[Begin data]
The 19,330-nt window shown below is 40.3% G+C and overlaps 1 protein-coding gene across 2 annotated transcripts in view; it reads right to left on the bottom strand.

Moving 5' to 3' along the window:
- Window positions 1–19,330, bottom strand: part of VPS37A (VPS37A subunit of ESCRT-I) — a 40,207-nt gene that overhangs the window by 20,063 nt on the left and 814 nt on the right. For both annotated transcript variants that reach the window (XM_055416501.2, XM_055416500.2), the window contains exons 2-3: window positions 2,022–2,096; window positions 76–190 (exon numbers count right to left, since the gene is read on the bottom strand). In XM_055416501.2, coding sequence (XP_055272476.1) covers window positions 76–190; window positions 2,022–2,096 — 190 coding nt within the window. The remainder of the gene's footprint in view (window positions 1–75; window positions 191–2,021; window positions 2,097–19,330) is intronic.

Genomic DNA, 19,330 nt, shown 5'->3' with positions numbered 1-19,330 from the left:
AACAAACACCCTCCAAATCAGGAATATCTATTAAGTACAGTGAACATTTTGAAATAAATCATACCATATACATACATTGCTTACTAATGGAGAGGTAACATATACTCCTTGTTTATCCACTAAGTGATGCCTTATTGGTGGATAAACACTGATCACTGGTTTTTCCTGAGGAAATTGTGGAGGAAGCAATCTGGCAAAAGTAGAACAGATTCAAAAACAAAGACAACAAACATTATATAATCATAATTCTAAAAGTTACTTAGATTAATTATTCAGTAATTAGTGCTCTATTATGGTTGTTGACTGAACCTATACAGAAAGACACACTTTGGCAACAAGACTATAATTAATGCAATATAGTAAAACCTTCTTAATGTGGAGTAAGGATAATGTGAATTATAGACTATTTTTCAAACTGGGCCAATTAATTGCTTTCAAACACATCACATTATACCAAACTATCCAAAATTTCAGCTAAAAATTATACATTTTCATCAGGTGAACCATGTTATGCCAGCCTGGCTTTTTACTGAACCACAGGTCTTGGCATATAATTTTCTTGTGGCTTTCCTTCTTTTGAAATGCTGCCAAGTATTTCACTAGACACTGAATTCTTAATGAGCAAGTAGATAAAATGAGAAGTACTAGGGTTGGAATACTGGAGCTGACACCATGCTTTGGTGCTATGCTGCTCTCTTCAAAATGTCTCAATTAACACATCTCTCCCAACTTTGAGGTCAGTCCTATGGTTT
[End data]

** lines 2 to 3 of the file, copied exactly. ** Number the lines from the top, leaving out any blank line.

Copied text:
Moving 5' to 3' along the window:
- Window positions 1–19,330, bottom strand: part of VPS37A (VPS37A subunit of ESCRT-I) — a 40,207-nt gene that overhangs the window by 20,063 nt on the left and 814 nt on the right. For both annotated transcript variants that reach the window (XM_055416501.2, XM_055416500.2), the window contains exons 2-3: window positions 2,022–2,096; window positions 76–190 (exon numbers count right to left, since the gene is read on the bottom strand). In XM_055416501.2, coding sequence (XP_055272476.1) covers window positions 76–190; window positions 2,022–2,096 — 190 coding nt within the window. The remainder of the gene's footprint in view (window positions 1–75; window positions 191–2,021; window positions 2,097–19,330) is intronic.